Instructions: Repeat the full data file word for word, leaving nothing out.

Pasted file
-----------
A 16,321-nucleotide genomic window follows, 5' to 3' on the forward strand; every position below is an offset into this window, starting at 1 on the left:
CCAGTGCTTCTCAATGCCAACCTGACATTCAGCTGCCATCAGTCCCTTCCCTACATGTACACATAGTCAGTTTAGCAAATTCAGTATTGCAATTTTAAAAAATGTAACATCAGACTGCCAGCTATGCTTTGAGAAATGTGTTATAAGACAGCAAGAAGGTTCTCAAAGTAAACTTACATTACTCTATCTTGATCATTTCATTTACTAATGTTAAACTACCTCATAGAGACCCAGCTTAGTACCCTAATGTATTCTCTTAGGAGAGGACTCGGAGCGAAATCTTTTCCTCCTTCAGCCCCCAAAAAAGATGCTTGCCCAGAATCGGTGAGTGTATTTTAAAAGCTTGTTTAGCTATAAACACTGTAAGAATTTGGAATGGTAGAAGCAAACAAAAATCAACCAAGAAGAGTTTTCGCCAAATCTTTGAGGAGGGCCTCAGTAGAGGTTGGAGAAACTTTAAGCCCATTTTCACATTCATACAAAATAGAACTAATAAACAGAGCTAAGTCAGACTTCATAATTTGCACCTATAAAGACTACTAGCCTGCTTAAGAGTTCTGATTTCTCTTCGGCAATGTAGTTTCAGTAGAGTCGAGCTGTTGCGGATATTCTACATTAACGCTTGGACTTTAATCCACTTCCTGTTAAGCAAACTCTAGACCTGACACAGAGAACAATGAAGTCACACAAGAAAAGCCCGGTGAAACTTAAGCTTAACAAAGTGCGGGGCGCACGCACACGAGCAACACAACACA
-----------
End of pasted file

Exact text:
A 16,321-nucleotide genomic window follows, 5' to 3' on the forward strand; every position below is an offset into this window, starting at 1 on the left:
CCAGTGCTTCTCAATGCCAACCTGACATTCAGCTGCCATCAGTCCCTTCCCTACATGTACACATAGTCAGTTTAGCAAATTCAGTATTGCAATTTTAAAAAATGTAACATCAGACTGCCAGCTATGCTTTGAGAAATGTGTTATAAGACAGCAAGAAGGTTCTCAAAGTAAACTTACATTACTCTATCTTGATCATTTCATTTACTAATGTTAAACTACCTCATAGAGACCCAGCTTAGTACCCTAATGTATTCTCTTAGGAGAGGACTCGGAGCGAAATCTTTTCCTCCTTCAGCCCCCAAAAAAGATGCTTGCCCAGAATCGGTGAGTGTATTTTAAAAGCTTGTTTAGCTATAAACACTGTAAGAATTTGGAATGGTAGAAGCAAACAAAAATCAACCAAGAAGAGTTTTCGCCAAATCTTTGAGGAGGGCCTCAGTAGAGGTTGGAGAAACTTTAAGCCCATTTTCACATTCATACAAAATAGAACTAATAAACAGAGCTAAGTCAGACTTCATAATTTGCACCTATAAAGACTACTAGCCTGCTTAAGAGTTCTGATTTCTCTTCGGCAATGTAGTTTCAGTAGAGTCGAGCTGTTGCGGATATTCTACATTAACGCTTGGACTTTAATCCACTTCCTGTTAAGCAAACTCTAGACCTGACACAGAGAACAATGAAGTCACACAAGAAAAGCCCGGTGAAACTTAAGCTTAACAAAGTGCGGGGCGCACGCACACGAGCAACACAACACA